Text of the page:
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News Wrap: Intel Chief Accepts Blame for Flight 253 Bomb Attempt

January 20, 2010 at 12:00 AM EDT
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In other news, the nation's intelligence chief admitted to making mistakes that led to the attempted bombing of a flight on Christmas Day, and a suspect in Tuesday's mass Virginia shootings turned himself in Wednesday.

HARI SREENIVASAN: Wall Street took a hit today as China announced tighter rules on bank lending. The news raised fears that the worldwide recovery might be slowed. The Dow Jones industrial average lost 122 points to close at 10,603. The Nasdaq fell 29 points to close at 2,291.

The nation’s intelligence chief acknowledged today he made mistakes leading up to the airliner bombing plot. Dennis Blair conceded that, once the plane landed in Detroit, the suspect, Umar Farouk Abdulmutallab, should have been treated as a terror suspect and questioned by special interrogators. Blair also said he should have been more aggressive about adding names to the no-fly list, instead of focusing on complaints about the list.

DENNIS BLAIR: Shame on us for giving into that pressure. We have now greatly expanded the no-fly list from what it was on December 24 and have done a lot more of I — what is prudent, is put names on it, just in case, and then — and then take them off as we don’t — need to. But the pressure was quite the other — other direction.

HARI SREENIVASAN: In a separate hearing, Republican Senator Jeff Sessions charged, the decision to treat Abdulmutallab as a conventional criminal was a costly mistake.

SEN. JEFF SESSIONS, R-Ala.: And one of the things we learned from the 9/11 Commission is, intelligence is what saves lives — intelligence. And we need to gather intelligence. That’s not the motive of criminal justice system generally in America. It’s to prosecute criminals.

HARI SREENIVASAN: FBI Director Robert Mueller said the decision to arrest the Nigerian suspect was the right move. He said the FBI needed to know immediately if other threats were out there.

President Obama’s nominee to lead the Transportation Security Administration has withdrawn. Erroll Southers is a top official with the Los Angeles Police Department, but he said today opponents had politicized his career. Republican Senator Jim DeMint had blocked action on Southers over concerns he would grant collective bargaining rights to TSA employees.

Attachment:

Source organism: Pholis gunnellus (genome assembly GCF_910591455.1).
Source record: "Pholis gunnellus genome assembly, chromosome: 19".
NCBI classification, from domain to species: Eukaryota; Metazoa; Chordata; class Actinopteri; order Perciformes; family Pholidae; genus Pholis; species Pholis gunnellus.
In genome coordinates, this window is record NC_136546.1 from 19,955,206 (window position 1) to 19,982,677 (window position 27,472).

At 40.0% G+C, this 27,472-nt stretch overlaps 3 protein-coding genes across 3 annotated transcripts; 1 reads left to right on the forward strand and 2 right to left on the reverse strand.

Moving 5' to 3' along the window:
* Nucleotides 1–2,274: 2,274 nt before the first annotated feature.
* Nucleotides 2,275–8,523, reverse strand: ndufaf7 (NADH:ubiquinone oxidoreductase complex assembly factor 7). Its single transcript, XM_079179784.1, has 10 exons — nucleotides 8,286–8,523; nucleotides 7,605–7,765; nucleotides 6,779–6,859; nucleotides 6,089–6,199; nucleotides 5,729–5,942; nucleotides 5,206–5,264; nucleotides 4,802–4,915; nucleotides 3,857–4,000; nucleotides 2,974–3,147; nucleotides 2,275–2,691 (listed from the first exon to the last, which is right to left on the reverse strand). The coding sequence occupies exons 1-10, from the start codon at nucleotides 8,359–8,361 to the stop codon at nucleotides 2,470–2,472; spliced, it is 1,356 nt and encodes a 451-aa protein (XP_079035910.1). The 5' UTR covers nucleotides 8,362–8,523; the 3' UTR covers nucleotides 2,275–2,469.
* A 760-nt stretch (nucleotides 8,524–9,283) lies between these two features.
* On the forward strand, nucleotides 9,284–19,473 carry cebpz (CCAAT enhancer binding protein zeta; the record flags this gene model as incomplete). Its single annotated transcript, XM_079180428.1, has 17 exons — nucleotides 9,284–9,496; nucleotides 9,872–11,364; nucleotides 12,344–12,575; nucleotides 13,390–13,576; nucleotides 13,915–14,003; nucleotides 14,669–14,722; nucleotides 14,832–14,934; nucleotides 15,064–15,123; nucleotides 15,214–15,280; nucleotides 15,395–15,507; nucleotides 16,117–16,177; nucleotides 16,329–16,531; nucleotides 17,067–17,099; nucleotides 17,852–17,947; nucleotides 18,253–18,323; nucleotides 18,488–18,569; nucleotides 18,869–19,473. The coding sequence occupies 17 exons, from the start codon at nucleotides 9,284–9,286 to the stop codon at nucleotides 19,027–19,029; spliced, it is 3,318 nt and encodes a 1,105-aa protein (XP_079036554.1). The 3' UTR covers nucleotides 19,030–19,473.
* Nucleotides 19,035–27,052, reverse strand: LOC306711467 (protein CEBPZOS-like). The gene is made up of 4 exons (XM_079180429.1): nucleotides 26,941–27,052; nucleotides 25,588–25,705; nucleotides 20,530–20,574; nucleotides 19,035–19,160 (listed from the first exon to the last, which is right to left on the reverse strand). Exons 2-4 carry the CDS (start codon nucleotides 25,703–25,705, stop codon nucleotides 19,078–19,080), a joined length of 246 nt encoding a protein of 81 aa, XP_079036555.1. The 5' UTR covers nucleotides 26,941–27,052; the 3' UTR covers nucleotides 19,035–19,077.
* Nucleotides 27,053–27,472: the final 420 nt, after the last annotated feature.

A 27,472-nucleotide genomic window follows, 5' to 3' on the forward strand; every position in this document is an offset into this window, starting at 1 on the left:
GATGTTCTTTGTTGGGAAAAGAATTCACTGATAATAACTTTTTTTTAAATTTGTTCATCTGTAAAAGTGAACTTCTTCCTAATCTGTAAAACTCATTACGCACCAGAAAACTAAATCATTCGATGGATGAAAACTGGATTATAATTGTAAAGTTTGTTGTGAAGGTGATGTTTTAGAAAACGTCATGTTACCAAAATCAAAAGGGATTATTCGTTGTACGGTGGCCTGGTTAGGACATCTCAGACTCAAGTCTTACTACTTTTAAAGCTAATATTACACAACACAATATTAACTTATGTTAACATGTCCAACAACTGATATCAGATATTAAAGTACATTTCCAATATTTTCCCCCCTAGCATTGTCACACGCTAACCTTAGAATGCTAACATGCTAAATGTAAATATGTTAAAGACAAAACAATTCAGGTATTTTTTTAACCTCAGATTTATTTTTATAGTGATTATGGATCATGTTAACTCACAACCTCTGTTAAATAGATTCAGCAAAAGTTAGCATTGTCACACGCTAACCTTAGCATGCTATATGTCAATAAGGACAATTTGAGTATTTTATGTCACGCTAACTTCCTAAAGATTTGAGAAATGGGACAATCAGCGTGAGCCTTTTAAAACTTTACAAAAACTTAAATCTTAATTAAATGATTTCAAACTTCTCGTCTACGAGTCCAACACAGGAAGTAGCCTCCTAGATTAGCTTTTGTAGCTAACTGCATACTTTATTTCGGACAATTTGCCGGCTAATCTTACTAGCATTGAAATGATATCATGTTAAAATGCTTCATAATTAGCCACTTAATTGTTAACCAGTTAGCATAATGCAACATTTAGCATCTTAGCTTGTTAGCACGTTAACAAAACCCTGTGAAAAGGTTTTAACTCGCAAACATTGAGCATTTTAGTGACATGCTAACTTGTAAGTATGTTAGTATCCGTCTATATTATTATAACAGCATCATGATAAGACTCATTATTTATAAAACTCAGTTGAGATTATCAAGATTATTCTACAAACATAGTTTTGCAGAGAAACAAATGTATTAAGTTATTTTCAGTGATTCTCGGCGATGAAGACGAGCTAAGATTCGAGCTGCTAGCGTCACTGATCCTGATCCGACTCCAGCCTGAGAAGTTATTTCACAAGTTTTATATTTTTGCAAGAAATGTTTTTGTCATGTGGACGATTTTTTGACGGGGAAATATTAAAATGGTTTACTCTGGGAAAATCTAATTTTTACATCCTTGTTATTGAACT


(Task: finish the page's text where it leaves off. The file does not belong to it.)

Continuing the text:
The suspect in a mass killing in Virginia turned himself in early today, after an all-night manhunt. Christopher Speight allegedly gunned down eight people on Tuesday, then fired at a police helicopter as he ran into the woods to hide. The scene unfolded just outside Appomattox, Virginia. Police found three bodies inside Speight’s home and four outside. An eighth victim was found barely alive near the house, but died later at a hospital. State police said today they’re still looking for a motive and a weapon.

CORINNE GELLER, spokeswoman, Virginia State Police: We are in process of searching for a high-powered rifle which we know he had based on investigation into the shots that were fired and struck the helicopter Tuesday afternoon. He walked out of the woods, didn’t have a weapon in his possession, and — and turned himself in to SWAT team members that were assigned to that particular location.

HARI SREENIVASAN: Police and bomb teams searched Speight’s home today, fearing it might be rigged with explosives.

In Nigeria, soldiers patrolled a city in the central part of the country today after religious violence that has claimed more than 200 lives. Clashes between Christians and Muslims broke out Sunday in Jos. Witnesses described rioters attacking passersby and security forces with knives and guns. Buildings and vehicles were also set on fire. There were conflicting accounts as to what caused the trouble.

A powerful storm barreled across Southern California today and forced mandatory evacuations to escape mudslides and flooding. It was the third big storm in recent days, and forecasters said it could dump 1.5 inches of rain an hour. Communities northeast of Los Angeles were threatened. Mountain areas there were burned bare by a wildfire last summer. Today, Los Angeles county sheriff’s deputies went door-to-door ordering residents to leave about 600 homes.

The Virginia couple known as the White House gate crashers have balked at talking to a congressional committee. At a House hearing today, Tareq and Michaele Salahi invoked their rights against self-incrimination, and declined to answer questions. A federal grand jury is investigating how the pair got past Secret Service checkpoints at a White House state dinner last November without invitations. Members of a House committee tried in vain today to shed light on what happened.

REP. SHEILA JACKSON LEE, D-Texas: You dressed the part with the intent of attending a state dinner. You did not receive an official invite. Your backgrounds were not checked by the Secret Service. Your names didn’t appear on a guest list, and your request for an invitation from Michele Jones was denied and rebuffed.

Can you tell me, what more did you need in order to understand that you were not invited?

TAREQ SALAHI: On the advice of counsel, I respectfully reserve my right to remain silent and decline to answer your question.

HARI SREENIVASAN: The Salahis did say they would be willing to testify later, once the criminal investigation is over.

The White House social secretary, Desiree Rogers, was in charge of the state dinner. Administration officials have refused to let her appear before the committee.